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The Oxford History of Historical WritingVolume 3: 1400-1800$
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José Rabasa, Masayuki Sato, Edoardo Tortarolo, and Daniel Woolf

Print publication date: 2012

Print ISBN-13: 9780199219179

Published to Oxford Scholarship Online: March 2015

DOI: 10.1093/acprof:osobl/9780199219179.001.0001

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Southeast Asian Historical Writing

Southeast Asian Historical Writing

Chapter:
(p.119) Chapter 6 Southeast Asian Historical Writing
Source:
The Oxford History of Historical Writing
Author(s):

Geoff Wade

Publisher:
Oxford University Press
DOI:10.1093/acprof:osobl/9780199219179.003.0007

This chapter examines how and why accounts of the past were transmitted in Southeast Asian societies from about 1400 to the beginning of the nineteenth century. It discusses historical writing in Vietnam, Burma, Siam/Thailand, Lan Na and other northern Tai societies, Laos, Cambodia, Sumatra and the Malay world, Java, Bali, Eastern Indonesia, and the Philippines. The most common aspect that runs throughout almost all the histories is that of confirmation of legitimacy — religious and political. In many ways, by providing appropriate genealogies, the histories justified the social arrangements in place, the existing religious structure, and the legitimacy of the ruling line or individual.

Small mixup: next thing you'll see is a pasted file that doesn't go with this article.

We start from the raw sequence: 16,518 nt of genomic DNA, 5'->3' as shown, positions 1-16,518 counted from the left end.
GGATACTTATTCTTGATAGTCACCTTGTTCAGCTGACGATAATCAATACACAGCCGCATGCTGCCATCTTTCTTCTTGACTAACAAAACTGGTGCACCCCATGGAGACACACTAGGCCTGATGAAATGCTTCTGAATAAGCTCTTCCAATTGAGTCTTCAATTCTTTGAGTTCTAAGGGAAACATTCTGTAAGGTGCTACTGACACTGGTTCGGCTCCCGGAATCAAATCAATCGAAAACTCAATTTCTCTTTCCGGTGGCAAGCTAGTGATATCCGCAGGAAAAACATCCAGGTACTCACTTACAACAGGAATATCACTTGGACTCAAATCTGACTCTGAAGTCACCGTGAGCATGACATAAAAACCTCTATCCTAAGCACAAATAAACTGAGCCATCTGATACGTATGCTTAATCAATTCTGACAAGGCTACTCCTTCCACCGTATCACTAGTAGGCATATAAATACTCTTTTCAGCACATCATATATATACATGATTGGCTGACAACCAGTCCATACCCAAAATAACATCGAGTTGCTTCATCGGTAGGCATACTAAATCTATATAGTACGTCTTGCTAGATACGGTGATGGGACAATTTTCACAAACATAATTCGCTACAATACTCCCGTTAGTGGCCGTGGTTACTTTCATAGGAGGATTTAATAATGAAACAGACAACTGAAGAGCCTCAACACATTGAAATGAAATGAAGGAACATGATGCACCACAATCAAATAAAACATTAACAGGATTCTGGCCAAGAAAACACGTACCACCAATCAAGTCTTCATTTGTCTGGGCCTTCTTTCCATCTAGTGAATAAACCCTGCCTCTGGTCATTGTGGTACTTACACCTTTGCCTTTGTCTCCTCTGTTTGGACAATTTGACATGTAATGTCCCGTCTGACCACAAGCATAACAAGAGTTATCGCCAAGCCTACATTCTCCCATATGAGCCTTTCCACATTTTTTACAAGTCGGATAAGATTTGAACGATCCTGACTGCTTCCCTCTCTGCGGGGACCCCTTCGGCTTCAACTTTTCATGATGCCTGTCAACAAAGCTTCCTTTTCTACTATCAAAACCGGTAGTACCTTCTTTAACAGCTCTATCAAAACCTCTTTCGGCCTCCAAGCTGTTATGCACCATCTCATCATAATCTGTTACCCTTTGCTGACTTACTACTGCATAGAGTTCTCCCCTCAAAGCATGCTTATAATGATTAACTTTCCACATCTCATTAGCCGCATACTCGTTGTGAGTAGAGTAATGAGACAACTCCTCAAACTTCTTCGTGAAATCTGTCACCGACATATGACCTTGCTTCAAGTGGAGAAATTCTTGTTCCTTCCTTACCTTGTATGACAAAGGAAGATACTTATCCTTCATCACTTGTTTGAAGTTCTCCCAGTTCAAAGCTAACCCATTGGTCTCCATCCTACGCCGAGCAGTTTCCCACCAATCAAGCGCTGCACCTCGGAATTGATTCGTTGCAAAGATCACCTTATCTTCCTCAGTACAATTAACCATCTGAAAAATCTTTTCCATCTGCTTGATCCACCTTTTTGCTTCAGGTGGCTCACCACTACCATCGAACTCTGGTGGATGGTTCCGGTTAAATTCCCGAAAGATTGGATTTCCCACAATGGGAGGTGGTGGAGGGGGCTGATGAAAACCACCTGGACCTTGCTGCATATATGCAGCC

Keywords:   Southeast Asia, historiography, history, legitimacy

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